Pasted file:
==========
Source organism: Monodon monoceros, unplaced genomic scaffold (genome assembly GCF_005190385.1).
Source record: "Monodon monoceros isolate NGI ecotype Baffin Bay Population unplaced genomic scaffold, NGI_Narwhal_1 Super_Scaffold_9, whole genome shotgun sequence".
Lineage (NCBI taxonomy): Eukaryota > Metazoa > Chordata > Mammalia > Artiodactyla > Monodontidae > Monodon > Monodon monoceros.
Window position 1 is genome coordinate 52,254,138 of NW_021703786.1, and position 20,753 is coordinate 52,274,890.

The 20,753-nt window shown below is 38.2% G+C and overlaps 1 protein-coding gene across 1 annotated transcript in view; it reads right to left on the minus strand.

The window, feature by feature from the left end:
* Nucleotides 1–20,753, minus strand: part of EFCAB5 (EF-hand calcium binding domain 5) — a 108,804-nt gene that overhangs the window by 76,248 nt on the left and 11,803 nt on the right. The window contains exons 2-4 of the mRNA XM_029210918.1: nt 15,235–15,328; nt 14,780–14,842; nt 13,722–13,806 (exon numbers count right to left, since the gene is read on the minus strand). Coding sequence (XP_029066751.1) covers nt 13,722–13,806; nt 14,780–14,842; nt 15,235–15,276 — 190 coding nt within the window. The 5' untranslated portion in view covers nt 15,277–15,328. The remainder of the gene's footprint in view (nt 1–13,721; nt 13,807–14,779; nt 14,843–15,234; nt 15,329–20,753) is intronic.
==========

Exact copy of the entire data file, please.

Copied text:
Source organism: Monodon monoceros, unplaced genomic scaffold (genome assembly GCF_005190385.1).
Source record: "Monodon monoceros isolate NGI ecotype Baffin Bay Population unplaced genomic scaffold, NGI_Narwhal_1 Super_Scaffold_9, whole genome shotgun sequence".
Lineage (NCBI taxonomy): Eukaryota > Metazoa > Chordata > Mammalia > Artiodactyla > Monodontidae > Monodon > Monodon monoceros.
Window position 1 is genome coordinate 52,254,138 of NW_021703786.1, and position 20,753 is coordinate 52,274,890.

The 20,753-nt window shown below is 38.2% G+C and overlaps 1 protein-coding gene across 1 annotated transcript in view; it reads right to left on the minus strand.

The window, feature by feature from the left end:
* Nucleotides 1–20,753, minus strand: part of EFCAB5 (EF-hand calcium binding domain 5) — a 108,804-nt gene that overhangs the window by 76,248 nt on the left and 11,803 nt on the right. The window contains exons 2-4 of the mRNA XM_029210918.1: nt 15,235–15,328; nt 14,780–14,842; nt 13,722–13,806 (exon numbers count right to left, since the gene is read on the minus strand). Coding sequence (XP_029066751.1) covers nt 13,722–13,806; nt 14,780–14,842; nt 15,235–15,276 — 190 coding nt within the window. The 5' untranslated portion in view covers nt 15,277–15,328. The remainder of the gene's footprint in view (nt 1–13,721; nt 13,807–14,779; nt 14,843–15,234; nt 15,329–20,753) is intronic.